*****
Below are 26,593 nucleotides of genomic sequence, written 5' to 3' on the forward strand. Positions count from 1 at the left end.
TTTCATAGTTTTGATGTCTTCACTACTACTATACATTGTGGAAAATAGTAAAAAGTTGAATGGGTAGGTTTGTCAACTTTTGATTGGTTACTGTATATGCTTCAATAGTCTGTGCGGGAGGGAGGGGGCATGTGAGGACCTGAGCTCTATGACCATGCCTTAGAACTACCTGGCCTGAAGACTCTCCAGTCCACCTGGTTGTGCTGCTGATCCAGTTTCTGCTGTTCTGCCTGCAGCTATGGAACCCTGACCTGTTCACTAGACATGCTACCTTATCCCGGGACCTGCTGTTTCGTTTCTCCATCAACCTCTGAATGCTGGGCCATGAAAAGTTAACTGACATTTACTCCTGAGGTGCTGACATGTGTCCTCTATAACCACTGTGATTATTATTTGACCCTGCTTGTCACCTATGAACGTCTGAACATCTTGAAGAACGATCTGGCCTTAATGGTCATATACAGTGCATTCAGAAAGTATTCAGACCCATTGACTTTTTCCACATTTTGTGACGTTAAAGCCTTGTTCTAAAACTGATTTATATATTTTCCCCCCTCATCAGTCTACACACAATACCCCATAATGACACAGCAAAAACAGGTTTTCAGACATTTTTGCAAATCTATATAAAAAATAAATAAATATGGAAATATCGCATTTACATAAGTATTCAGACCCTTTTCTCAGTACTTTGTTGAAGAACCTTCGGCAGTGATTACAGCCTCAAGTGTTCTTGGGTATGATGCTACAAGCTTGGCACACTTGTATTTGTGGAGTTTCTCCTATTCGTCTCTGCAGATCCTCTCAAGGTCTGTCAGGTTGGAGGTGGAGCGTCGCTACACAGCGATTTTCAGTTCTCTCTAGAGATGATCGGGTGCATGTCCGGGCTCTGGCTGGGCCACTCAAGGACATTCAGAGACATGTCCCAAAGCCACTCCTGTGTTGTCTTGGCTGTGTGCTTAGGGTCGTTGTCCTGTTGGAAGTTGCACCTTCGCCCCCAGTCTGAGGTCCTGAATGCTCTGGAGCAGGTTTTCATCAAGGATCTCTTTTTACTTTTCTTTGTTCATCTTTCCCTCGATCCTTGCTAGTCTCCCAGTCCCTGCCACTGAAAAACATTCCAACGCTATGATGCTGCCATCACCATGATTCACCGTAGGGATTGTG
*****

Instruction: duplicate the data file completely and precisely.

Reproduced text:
Below are 26,593 nucleotides of genomic sequence, written 5' to 3' on the forward strand. Positions count from 1 at the left end.
TTTCATAGTTTTGATGTCTTCACTACTACTATACATTGTGGAAAATAGTAAAAAGTTGAATGGGTAGGTTTGTCAACTTTTGATTGGTTACTGTATATGCTTCAATAGTCTGTGCGGGAGGGAGGGGGCATGTGAGGACCTGAGCTCTATGACCATGCCTTAGAACTACCTGGCCTGAAGACTCTCCAGTCCACCTGGTTGTGCTGCTGATCCAGTTTCTGCTGTTCTGCCTGCAGCTATGGAACCCTGACCTGTTCACTAGACATGCTACCTTATCCCGGGACCTGCTGTTTCGTTTCTCCATCAACCTCTGAATGCTGGGCCATGAAAAGTTAACTGACATTTACTCCTGAGGTGCTGACATGTGTCCTCTATAACCACTGTGATTATTATTTGACCCTGCTTGTCACCTATGAACGTCTGAACATCTTGAAGAACGATCTGGCCTTAATGGTCATATACAGTGCATTCAGAAAGTATTCAGACCCATTGACTTTTTCCACATTTTGTGACGTTAAAGCCTTGTTCTAAAACTGATTTATATATTTTCCCCCCTCATCAGTCTACACACAATACCCCATAATGACACAGCAAAAACAGGTTTTCAGACATTTTTGCAAATCTATATAAAAAATAAATAAATATGGAAATATCGCATTTACATAAGTATTCAGACCCTTTTCTCAGTACTTTGTTGAAGAACCTTCGGCAGTGATTACAGCCTCAAGTGTTCTTGGGTATGATGCTACAAGCTTGGCACACTTGTATTTGTGGAGTTTCTCCTATTCGTCTCTGCAGATCCTCTCAAGGTCTGTCAGGTTGGAGGTGGAGCGTCGCTACACAGCGATTTTCAGTTCTCTCTAGAGATGATCGGGTGCATGTCCGGGCTCTGGCTGGGCCACTCAAGGACATTCAGAGACATGTCCCAAAGCCACTCCTGTGTTGTCTTGGCTGTGTGCTTAGGGTCGTTGTCCTGTTGGAAGTTGCACCTTCGCCCCCAGTCTGAGGTCCTGAATGCTCTGGAGCAGGTTTTCATCAAGGATCTCTTTTTACTTTTCTTTGTTCATCTTTCCCTCGATCCTTGCTAGTCTCCCAGTCCCTGCCACTGAAAAACATTCCAACGCTATGATGCTGCCATCACCATGATTCACCGTAGGGATTGTG